The Library of the Royal Institution has been founded by the liberality of a few Noblemen and Gentlemen, for the immediate use of the Subscribers to that Establishment, and, it may be said, for that of the Public at large; as any person, on the recommendation of one of the Patrons, may always have access to it.

The Library, in its present state, will be found as useful as many more splendid establishments, supported by Royal or National munificence. It contains the best and most useful Edition of every Greek and Roman Classic Author, with the best translations in English, and some in other modern languages. The Class of Mathematical Science in all its branches, is very full, with the best Scientific Journals and Transactions of learned and philosophical Societies. The Historical Class, particularly the English, in its various divisions and subdivisions, will be found

very interesting: the Managers having, at the formation of the Library, procured the entire collection of the late Thomas Astle, Esq. author of The Origin and Progress of Writing: which Library was chiefly collected by the Rev. Philip Morant, author of the History of the County of Essex. Many of the Books are enriched with his Manuscript Notes; particularly those relating to Biography

The usual Classification has been generally followed, with a few exceptions in some of the Classes. It has also been thought advisable to keep the Greek and Roman Classics in two distinct alphabetical Classes, rather than distribute them under their respective heads of Historians, Poets, Orators, &c.

In the alphabetical Index will be found, not only the names of Authors of entire Works, but also of those in the different Classical Collections of Stephens, Grotius, Maittaire, Reiske, Brunck, Jacobs, and Wernsdorf, and likewise the Writers in the great Historical Collections of Gronovius, Grævius, Burmann, Sallengre, &c.; nor is it less complete in the contents of the collections of our English Historians, by Camden, Twysden, Fulman, and Gale.

This Catalogue will be found very useful in all Libraries ; as, under cach head, not only all the best Authors are to be found, but also every particular Treatise contained in the Miscellaneous Collections of their Works; such as those of Bacon, Newton, Leibnitz, Boyle, and Locke; for instance, at page 64, among the Books on Money and Coin, will be found Locke on Money and Coin, with a reference that it is in the 2d volume of his Works: also, under the Class of Geography, Voyages and Travels, every distinct Voyage contained in the Collections of Ramusio, Churchill, Harris, &c. is arranged under the respective Island or Country therein described.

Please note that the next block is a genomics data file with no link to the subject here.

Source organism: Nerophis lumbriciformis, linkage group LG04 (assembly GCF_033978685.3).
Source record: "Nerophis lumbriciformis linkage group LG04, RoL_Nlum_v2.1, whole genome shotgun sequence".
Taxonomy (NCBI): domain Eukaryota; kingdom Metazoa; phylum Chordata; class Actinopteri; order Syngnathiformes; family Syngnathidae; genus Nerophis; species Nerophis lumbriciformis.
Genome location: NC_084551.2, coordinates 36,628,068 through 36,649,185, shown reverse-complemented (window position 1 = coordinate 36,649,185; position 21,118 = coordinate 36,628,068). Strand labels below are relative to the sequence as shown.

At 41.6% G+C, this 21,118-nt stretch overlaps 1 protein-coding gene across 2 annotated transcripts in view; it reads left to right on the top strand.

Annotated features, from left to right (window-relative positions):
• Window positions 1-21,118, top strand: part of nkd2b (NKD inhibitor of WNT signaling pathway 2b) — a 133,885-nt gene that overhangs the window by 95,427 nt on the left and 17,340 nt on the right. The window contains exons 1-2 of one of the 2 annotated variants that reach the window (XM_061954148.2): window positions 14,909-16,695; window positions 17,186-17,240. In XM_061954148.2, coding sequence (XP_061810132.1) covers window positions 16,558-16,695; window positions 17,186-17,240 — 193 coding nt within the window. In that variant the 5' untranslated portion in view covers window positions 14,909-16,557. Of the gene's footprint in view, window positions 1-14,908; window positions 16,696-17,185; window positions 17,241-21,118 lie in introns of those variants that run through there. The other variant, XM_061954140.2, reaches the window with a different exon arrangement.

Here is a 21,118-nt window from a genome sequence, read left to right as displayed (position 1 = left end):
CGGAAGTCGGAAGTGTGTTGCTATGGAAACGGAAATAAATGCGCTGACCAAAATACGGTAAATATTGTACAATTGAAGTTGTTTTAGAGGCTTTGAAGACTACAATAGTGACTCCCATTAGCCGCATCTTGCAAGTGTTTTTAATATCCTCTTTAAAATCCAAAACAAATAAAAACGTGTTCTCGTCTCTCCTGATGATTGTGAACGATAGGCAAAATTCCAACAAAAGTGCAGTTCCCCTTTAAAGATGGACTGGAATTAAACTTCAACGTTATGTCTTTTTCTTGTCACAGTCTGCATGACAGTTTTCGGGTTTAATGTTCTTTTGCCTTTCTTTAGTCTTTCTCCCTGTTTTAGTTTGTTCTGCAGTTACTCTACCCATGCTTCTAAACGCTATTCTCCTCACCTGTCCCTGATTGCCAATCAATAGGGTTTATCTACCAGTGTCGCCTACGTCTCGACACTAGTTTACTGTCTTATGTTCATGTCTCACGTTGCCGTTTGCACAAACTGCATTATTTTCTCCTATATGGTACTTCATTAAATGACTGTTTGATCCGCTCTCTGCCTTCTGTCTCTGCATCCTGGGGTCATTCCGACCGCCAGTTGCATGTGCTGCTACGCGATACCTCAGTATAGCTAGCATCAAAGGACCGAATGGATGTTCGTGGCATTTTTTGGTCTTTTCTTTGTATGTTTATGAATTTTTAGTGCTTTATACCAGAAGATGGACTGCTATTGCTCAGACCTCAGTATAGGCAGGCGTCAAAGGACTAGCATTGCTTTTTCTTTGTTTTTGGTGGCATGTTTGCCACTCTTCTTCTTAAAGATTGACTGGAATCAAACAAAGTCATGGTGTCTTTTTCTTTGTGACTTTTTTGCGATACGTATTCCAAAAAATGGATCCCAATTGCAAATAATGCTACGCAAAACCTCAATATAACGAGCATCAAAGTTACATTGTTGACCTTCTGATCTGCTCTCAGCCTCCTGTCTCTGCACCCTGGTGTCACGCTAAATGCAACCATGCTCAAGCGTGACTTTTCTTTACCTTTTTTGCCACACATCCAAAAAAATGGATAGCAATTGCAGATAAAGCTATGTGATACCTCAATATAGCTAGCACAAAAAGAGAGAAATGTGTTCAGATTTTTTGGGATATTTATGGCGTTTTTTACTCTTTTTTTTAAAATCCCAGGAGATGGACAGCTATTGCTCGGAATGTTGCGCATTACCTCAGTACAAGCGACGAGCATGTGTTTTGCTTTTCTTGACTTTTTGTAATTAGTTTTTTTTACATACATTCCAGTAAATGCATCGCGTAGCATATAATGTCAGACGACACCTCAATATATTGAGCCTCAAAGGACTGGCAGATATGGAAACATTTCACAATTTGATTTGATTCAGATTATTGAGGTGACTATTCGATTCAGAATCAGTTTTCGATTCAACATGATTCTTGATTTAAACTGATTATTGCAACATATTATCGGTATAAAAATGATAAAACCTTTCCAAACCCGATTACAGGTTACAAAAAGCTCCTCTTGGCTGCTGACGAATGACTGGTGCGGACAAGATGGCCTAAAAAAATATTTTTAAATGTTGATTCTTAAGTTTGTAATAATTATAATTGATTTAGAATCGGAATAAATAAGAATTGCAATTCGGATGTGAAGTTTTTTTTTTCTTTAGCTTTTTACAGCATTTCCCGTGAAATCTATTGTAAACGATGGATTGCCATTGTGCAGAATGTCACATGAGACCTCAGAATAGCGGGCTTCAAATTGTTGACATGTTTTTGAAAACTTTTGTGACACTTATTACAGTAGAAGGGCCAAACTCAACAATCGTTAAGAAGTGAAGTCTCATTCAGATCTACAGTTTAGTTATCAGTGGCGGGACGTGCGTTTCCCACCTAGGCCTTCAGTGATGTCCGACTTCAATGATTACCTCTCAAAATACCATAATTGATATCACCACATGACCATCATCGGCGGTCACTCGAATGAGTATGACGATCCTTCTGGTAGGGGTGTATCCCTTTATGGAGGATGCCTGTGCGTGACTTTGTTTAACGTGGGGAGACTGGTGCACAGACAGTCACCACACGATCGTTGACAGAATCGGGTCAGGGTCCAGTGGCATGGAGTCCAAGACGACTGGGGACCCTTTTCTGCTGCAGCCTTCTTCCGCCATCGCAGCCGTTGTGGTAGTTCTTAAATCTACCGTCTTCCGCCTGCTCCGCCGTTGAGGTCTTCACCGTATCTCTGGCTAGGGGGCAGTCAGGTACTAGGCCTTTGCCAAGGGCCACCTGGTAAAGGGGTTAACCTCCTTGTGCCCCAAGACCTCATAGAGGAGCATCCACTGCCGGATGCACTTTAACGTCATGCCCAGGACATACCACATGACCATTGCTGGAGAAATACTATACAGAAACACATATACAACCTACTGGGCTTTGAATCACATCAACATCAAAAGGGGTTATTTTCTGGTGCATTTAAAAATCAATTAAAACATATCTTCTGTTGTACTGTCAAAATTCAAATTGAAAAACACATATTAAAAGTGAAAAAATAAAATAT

The same method is followed in all the different Classes of Science and History; and by referring to the Synoptical Table of Contents, the Reader will find a list of the best Writers on every branch of knowledge. In order to render the Lists more


complete, several Books are inserted, marked with a t, which are not at present in the Library, but are intended to be placed there when the funds of the Institution will permit them to be purchased.

Among the English Antiquities there is a frequent reference to Antiquary Tracts, in 5 vol. 4to.: this is a miscellaneous collection made by Mr. Astle, therefore cannot be found in the same order in other Libraries. It is also necessary to remark, to avoid the charge of inaccuracy, that allowance must always be made for the difference of Editions, as in the case of the Universal History, the reference being to the second Edition in Octavo, which varies in a volume or two from the first Edition of that work.





SINCE the first Edition of this Catalogue was published, many of the articles marked therein as wanting have been purchased, and many of the modern Publications and Continuations of the foreign and domestic Journals have been added to the Library : it has also received several valuable donations from the Authors


of various Works.-The late Rev. Louis Dutens bequeathed by will, Eighty-nine Volumes of Miscellaneous Tracts, the principal of which are specified in the Catalogue under their respective Classes, with a reference to the volume in which they are bound. Lady Banks presented a portion of the Library of her late sister-in-law Mrs. S. S. Banks; John Guillemard, Esq. F. R. S. One Hundred and Sixty Volumes relating to America; and the British and Foreign Bible Society, Forty-four Volumes of Bibles and parts of the New Testament, in Foreign Languages.

In the Classes of Scriptores Ecclesiastici, (page 12) and Auctores Classici, (page 103) will still be found many articles marked with a dagger (+), as not being in the Library at present; but it is hoped the encreasing prosperity of the InstiTU TION will soon enable the Patrons to place them there. The advantage of such a List of Greek and Latin Authors to Scholars cannot fail to be properly appreciated, when it is known to be printed from the Manuscript of the late Rev. Dr. Charles Burney, one of the Honorary Librarians, who intended it should have been inserted in the former Edition, as will be seen by the following letter to the Editor :

To Mr. Harris, Royal Institution.

“ Dr. Charles Burney acquaints Mr. Harris, that he drew up the Classical Catalogue with a view to its being printed, whole and entire. As there is no List of Greek Books so ample, he still thinks that its publication might be of service to the sale of the R. I. Catalogue; but readily submits the matter to the decision of the Patrons.

Greenwich, March 3, 1809."

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